Swimming Australia fails to earn gold PR medal

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A few weeks ago, Australian swimming, Shayna Jack was withdrawn from the world championships for “personal reasons”. However, news broke over the weekend that Jack had in fact failed a drug test. Jack has since responded with a detailed 2-page statement in an attempt to restore her reputation and provide transparency. She states that she discovered her A sample results on July 12 and her B sample results on July 19. These dates indicate that Swimming Australia (SA) was aware of the failed drug test 2 days before Australia swimmer, Mack Horton took a public stand against convicted drug user Sun Yang of China.

Since Horton’s protest, he has received many threats on his Instagram and a lot of scrutiny for refusing to stand on the podium alongside Yang. Swimming Australia allowed Mack to maintain his position and supported his decision, knowing they were hiding their own drug scandal from the public. This has now intensified the vicious backlash Swimming Australia is experiencing and has resulted in people around the world labelling Horton as a hypocrite.

Swimming Australia CEO, Leigh Russell claimed the organisation didn’t release an accurate statement regarding Jack’s absence from the world championships as they needed the test results back.  Jack’s recent statement proves that SA had the test results back nine days before making a statement, contradicting Russell. Russell also claimed SA could not announce the test results because of an agreement with the Australian Sports Anti-Doping Authority (ASADA). Former ASADA boss Richard Ings later declared this was untrue.

To make matters even worse, Swimming Australia did not have an official address to the media at the world championships on Saturday when Jack’s story broke. This resulted in Horton being approached by media for comment and fellow Australian swimmer Cate Campbell having to speak on behalf of the team.

Swimming Australia is now in hot water with their credibility and honesty being questioned, requiring extensive reputation management to stay afloat.  Here are our PR takeaways:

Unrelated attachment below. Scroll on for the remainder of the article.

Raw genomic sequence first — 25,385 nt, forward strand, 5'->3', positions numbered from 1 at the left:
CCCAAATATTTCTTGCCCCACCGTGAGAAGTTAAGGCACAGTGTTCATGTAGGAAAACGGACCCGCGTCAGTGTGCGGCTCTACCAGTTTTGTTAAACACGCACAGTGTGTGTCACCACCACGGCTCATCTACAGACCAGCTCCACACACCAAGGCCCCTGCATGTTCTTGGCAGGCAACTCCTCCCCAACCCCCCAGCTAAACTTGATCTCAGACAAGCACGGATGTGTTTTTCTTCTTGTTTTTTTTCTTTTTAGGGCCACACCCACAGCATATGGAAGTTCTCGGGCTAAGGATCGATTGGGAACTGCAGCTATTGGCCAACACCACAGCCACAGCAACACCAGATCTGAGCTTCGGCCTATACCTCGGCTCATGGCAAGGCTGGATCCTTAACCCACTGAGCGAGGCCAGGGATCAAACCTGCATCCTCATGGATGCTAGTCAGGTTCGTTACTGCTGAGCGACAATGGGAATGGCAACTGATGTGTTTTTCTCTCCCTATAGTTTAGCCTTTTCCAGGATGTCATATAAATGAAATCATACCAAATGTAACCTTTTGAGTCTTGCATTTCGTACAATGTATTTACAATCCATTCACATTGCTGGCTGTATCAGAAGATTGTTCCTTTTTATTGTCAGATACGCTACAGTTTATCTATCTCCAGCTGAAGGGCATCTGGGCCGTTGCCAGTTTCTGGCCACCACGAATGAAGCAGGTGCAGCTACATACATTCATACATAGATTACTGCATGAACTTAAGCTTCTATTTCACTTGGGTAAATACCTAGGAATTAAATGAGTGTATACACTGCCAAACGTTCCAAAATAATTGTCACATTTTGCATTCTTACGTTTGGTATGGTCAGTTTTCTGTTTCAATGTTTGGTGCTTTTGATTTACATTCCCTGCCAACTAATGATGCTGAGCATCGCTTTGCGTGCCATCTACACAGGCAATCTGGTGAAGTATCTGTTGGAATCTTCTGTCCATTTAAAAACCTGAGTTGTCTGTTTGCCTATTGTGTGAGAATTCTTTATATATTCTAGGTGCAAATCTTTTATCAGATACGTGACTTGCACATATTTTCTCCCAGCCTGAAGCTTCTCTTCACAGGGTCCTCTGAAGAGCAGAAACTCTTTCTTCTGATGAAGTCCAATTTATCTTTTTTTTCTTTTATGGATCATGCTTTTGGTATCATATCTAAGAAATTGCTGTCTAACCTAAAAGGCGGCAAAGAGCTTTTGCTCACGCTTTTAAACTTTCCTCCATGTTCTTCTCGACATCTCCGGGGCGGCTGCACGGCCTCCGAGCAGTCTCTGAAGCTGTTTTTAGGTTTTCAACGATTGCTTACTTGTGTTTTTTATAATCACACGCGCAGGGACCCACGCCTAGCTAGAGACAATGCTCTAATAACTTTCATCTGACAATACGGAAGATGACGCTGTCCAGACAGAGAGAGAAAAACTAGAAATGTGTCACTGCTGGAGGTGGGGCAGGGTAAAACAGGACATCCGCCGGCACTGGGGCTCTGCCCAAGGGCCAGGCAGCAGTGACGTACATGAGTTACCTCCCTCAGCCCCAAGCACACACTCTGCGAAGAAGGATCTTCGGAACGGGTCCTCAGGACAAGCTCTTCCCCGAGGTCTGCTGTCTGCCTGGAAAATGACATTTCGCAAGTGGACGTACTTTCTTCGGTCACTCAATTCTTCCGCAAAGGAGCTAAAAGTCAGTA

What Swimming Australia did wrong:

  • Attempted to cover up Shayna Jack’s positive doping test by reducing her absence to “personal reasons”
  • Didn’t inform the public or offering a spokesperson to media
  • Allowed media to talk to swimmers and made Cate Campbell speak on behalf of the team
  • Didn’t provide an honest statement to the media, resulting in contradicting Shayna Jack
  • Failed to notify the swimming squad of Jack’s failed test
  • Let Horton make his global stance, knowing it would hang him out to dry once Jack’s news broke
  • Wrongfully pushed the blame on the ASADA agreement
  • Made all coaches and athletes who were aware of the situation stay silent for the three weeks before news broke

 

What Swimming Australia did right:

  • Sent Shayna Jack home immediately
  • Took accountability for dealing with the media in the wrong way

 

What Swimming Australia should have done:

  • Informed the Dolphins squad of the situation and offered support
  • Made a single spokesperson available for media
  • Limited media’s access to Shayna and the team, and ensured all media requests were directed to the spokesperson to avoid speculation and misinformation
  • Released a statement as soon as they were aware and held a press conference to offer consistent and accurate messages
  • Supported Shayna Jack in making a statement that aligned with SA
  • Not allowed Mack Horton to make a public stance against China to avoid personal backlash

 

What Swimming Australia should do now:

  • Ensure completely transparency and accountability is maintained
  • Media train CEO Leigh Russell and ensure all messaging is consistent throughout Swimming Australia
  • Ensure no other swimmers, coaches or members of Swimming Australia talk to media to achieve seamlessness
  • Offer Shayna Jack the necessary media training and support she requires

 

If you would like to know how KDPR can assist with your own media training or brand management, please get in touch with us today via 3136 2555 or katecullen@kdpr.com.au.

 

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